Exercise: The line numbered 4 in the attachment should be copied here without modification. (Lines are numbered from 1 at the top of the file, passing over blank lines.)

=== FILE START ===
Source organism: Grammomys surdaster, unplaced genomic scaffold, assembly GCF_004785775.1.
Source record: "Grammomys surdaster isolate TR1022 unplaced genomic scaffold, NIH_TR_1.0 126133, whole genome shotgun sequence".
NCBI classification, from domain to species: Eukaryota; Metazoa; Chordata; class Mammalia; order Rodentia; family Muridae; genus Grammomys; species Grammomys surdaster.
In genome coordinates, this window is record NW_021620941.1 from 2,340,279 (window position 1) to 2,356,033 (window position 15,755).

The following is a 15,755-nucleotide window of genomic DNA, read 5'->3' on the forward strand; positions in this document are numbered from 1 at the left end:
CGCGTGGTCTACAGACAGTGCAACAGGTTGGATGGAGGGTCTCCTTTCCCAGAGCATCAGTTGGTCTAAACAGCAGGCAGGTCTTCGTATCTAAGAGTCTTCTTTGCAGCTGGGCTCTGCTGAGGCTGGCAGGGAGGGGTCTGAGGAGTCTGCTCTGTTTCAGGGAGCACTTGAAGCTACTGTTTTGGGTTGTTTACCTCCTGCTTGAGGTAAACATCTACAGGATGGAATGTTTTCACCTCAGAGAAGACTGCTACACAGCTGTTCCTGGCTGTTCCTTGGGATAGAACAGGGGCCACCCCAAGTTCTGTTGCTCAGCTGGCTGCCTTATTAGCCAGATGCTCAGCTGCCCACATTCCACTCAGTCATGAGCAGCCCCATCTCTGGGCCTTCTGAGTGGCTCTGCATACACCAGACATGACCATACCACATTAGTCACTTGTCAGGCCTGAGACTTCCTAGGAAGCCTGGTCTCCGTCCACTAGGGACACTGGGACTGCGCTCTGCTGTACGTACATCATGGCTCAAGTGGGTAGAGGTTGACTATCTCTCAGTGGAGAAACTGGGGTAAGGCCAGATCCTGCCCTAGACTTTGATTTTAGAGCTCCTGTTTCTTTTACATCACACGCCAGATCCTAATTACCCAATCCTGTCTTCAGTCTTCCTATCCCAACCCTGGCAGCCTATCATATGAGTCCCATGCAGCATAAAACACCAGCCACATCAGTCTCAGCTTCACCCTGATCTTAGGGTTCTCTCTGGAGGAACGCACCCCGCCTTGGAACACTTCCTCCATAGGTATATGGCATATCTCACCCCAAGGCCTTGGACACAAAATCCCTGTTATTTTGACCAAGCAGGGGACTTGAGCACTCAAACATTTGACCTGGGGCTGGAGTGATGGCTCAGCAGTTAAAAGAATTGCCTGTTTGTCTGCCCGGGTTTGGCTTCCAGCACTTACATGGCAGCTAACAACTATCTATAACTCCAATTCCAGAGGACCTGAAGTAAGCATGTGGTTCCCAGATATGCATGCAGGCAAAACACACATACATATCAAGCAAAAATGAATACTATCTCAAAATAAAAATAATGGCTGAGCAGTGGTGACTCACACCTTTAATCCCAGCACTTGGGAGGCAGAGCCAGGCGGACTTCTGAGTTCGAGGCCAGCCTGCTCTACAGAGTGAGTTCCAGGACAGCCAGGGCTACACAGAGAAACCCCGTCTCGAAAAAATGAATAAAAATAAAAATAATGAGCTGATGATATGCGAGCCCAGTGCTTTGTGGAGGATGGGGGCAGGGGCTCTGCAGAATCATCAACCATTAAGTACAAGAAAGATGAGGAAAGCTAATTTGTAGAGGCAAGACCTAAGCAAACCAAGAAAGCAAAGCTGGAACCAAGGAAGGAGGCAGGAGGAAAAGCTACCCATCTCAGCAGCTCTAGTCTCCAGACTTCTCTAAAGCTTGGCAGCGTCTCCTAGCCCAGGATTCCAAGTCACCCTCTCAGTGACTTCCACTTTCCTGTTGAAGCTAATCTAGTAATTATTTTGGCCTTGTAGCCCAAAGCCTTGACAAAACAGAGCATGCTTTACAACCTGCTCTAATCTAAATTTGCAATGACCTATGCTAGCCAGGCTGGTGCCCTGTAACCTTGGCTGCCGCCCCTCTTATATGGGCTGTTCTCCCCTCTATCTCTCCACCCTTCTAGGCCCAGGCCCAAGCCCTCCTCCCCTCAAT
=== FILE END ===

In genome coordinates, this window is record NW_021620941.1 from 2,340,279 (window position 1) to 2,356,033 (window position 15,755).